February 2004

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The first month of the New Year certainly got off with a bang, as New York jazz fans brought in 2004 running from one jazz event to the next. There was as close a reunion of Herbie Hancock’s ‘70s sextet Mwandishi as has been in some time in NYC, though unfortunately they all weren’t at the same place at the same time.

The final set of music I heard last year was also the first show of the first day of my 2004: (Mwandishi) Herbie Hancock’s smoking quartet at Blue Note featured drummer Terri Lyne Carrington who almost stole the spotlight on both occasions. The group’s collective and individual strengths - in modal playing and improvising through every possible time signature - expertly dissected familiar melodies such as Cole Porter’s “I Love You” and Hancock’s “Dolphin Dance” beyond recognition within the first few bars. Occasional reminding traces appeared through their 20 to sometimes 30-plus minute deconstructions. After one set, drummer (Jabali) Billy Hart was joking about how he could get behind the drum kit before Carrington for the following set.

Trombonist (Pepo) Julian Priester is scheduled to play after press time at Jazz Gallery on the final two nights of January, and two of the three remaining Mwandishi members - multi-instrumentalist (Mwile) Bennie Maupin and bassist (Mchezaji) Buster Williams - were found at Sweet Rhythm, the former playing, the latter listening. In what is an early candidate for “Best Shows of the Year”, Maupin (whose show was only his second in NYC as a leader since 1972!) brought in a piano-less quartet of drums (Michael Stephans), percussion (Mungo Jackson), and bass (Robert Hurst). From his strong bop chops on tenor (Monk’s “I Mean You”) - on which he utilized a unique two-handed approach, his right and left hands playing the top of the horn - to his exquisite unaccompanied bass clarinet (“Neophilia”) - Maupin being one of the greatest and most individual of the post-Dolphy players on the instrument, to his blues work on an actual gift from Coltrane - a curved soprano (“C.C. Rider”), Maupin even played piano to catch his breath. To round things out and not neglect a single instrument he brought cross-country, he even played a gorgeous alto flute (“Penumbra”). Unfortunately no sign of trumpeter (Mganga) Eddie Henderson this month though he is at at Jazz Gallery early this month.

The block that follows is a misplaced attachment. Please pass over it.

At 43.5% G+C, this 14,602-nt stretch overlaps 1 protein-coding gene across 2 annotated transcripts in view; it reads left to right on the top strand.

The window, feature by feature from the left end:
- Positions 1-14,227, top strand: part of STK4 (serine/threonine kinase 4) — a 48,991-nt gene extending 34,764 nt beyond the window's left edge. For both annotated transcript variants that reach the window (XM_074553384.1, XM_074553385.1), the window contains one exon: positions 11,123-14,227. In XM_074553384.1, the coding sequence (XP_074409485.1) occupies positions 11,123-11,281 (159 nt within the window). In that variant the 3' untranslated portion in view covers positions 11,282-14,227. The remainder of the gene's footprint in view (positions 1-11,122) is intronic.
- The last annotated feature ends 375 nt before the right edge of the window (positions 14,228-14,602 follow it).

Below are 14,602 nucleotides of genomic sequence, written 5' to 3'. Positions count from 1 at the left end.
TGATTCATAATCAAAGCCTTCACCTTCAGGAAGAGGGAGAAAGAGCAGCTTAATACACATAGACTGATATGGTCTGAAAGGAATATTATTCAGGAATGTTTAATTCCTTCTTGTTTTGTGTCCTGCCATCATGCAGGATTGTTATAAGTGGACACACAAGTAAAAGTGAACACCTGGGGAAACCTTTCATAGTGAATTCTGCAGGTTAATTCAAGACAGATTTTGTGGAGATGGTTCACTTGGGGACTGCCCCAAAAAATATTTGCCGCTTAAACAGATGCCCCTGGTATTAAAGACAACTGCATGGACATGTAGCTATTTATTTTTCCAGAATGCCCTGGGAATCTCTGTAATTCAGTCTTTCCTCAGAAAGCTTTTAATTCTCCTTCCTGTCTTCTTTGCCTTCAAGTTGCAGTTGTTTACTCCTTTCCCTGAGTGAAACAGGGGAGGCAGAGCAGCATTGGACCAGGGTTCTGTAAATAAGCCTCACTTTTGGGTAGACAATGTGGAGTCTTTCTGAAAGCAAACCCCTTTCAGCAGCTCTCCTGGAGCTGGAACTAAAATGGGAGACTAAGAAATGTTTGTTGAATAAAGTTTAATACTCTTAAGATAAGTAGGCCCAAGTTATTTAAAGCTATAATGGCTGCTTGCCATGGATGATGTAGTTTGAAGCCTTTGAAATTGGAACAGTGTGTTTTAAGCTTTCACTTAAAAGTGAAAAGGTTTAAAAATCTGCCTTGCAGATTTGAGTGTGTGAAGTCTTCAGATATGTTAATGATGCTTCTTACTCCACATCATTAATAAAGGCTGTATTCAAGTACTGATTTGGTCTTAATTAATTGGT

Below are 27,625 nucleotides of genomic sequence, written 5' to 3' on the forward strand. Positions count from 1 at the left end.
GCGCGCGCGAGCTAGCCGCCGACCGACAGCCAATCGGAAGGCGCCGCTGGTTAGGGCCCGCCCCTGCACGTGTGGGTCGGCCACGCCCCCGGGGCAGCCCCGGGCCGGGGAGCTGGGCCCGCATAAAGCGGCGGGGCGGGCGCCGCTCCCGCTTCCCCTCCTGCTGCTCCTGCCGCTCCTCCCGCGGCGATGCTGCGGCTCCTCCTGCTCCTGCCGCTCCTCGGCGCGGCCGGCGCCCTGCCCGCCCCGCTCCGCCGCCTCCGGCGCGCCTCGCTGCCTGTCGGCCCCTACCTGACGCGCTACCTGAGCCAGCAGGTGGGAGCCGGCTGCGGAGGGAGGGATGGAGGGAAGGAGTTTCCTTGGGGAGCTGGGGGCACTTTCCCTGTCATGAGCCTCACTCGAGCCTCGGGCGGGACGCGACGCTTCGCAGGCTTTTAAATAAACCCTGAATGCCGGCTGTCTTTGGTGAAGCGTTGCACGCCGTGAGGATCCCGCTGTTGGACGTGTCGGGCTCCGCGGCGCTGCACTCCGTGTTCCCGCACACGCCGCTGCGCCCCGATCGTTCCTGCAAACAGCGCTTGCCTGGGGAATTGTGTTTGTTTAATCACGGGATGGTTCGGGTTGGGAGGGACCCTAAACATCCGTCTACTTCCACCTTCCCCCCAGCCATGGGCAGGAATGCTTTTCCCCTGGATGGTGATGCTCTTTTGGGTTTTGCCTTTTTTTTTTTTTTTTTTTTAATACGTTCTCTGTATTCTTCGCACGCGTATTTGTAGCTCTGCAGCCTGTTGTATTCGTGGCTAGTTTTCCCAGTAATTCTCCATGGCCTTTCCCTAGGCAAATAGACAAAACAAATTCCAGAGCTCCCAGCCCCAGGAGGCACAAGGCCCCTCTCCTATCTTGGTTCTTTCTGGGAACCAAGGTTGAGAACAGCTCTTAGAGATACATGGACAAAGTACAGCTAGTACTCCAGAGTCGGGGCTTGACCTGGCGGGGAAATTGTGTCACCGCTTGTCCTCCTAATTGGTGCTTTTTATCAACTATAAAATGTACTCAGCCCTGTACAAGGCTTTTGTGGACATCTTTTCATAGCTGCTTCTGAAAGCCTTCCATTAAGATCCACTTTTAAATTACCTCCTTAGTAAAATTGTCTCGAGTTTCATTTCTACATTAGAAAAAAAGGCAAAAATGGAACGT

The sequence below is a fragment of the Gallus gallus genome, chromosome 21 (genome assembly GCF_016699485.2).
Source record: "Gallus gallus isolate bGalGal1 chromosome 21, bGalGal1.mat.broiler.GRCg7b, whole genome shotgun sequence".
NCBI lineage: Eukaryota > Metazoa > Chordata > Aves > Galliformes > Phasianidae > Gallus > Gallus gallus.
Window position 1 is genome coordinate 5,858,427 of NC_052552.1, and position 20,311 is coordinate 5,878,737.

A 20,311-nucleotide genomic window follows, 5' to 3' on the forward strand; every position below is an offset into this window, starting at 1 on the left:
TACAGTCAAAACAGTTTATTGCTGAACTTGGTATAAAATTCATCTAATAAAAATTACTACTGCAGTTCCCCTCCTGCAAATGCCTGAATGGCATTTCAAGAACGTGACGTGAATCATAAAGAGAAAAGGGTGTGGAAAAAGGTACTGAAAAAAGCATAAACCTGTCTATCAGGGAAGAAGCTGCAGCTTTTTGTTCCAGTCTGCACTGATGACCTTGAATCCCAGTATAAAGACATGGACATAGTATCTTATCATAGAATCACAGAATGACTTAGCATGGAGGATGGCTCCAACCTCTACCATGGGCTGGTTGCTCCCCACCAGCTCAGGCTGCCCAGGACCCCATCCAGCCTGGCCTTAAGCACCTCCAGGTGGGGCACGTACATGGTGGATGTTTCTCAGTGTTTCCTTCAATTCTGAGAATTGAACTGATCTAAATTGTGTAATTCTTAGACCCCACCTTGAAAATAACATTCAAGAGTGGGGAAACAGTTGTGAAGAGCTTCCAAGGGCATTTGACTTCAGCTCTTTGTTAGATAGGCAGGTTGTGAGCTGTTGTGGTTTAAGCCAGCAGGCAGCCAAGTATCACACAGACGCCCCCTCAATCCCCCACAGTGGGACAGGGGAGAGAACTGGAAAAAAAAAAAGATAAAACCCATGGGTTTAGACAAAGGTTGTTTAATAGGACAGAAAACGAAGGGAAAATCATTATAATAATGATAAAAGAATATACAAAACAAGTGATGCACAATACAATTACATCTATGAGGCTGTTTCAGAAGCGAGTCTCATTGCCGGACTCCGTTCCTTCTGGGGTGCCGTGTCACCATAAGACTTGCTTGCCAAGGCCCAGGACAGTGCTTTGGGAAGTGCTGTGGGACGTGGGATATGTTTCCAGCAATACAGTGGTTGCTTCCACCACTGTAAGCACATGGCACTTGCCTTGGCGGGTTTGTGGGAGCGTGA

The month also included several successful record label showcases. Palmetto’s at Jazz Standard featured tenor saxophonist Ted Nash’s Still Evolved Group, a Fred Hersch piano solo set, and the label’s first signed jazz singer, the new sensation Kate McGarry. At Sweet Rhythm, MAXJAZZ reserved several nights to showcase their vocal and instrumental talent (amongst them pianists Peter Martin, Bruce Barth and Mulgrew Miller; piano-playing vocalists Dena DeRose and Patti Wicks; and trumpeters Terell Stafford and, the talent to keep close tabs on, Jeremy Pelt.)

The 2-week long promotional Umbria Jazz in New York event brought Enrico Rava’s quintet (featuring pianist Stefano Bollani and the sensational young trombonist Gianluca Petrella) for a week-long residency at Blue Note. Their theme-like opener “Algir Dalbughi” set the stage for a night worth remembering. Rava’s respect for Miles was obvious in his rendition of “Nature Boy”, reminiscent of the elder trumpeter’s work on the fairly obscure French film, Ascenseur pour l’echafaud. His slurs and punctuating escalated runs were a real treat. We hope not to have to wait until 2014 to hear Rava again!

And then there was the 31st Annual IAJE (International Association for Jazz Educators) conference which was, quite simply, overwhelming. From nearly the break of dawn to the wee morning hours of the following day, there were clinics, panel meetings, concert performances, research presentations and booth exhibits by record labels, publishing companies. All could only be digested to a certain extent before total exhaustion set in. One person’s IAJE experience was certainly like no other’s - with so much simultaneously planned, you simply had to accept that you couldn’t make it to everything. Though this is a common fact for any New Yorker’s nightly jazz existence anyways, what we’re usually accustomed to in the evenings and late nights also occurred during the daytime without reprieve, and for four straight days!

The NEA Jazz Master Awards ceremony was certainly the jewel of this year’s IAJE. This year’s awardees were guitarist Jim Hall, drummer Chico Hamilton, pianist Herbie Hancock, the late Luther Henderson, writer Nat Hentoff, and singer Nancy Wilson in a ceremony on the penultimate night presented in front of many of the surviving NEA Jazz Masters who were in attendance - all living legends and treasures.

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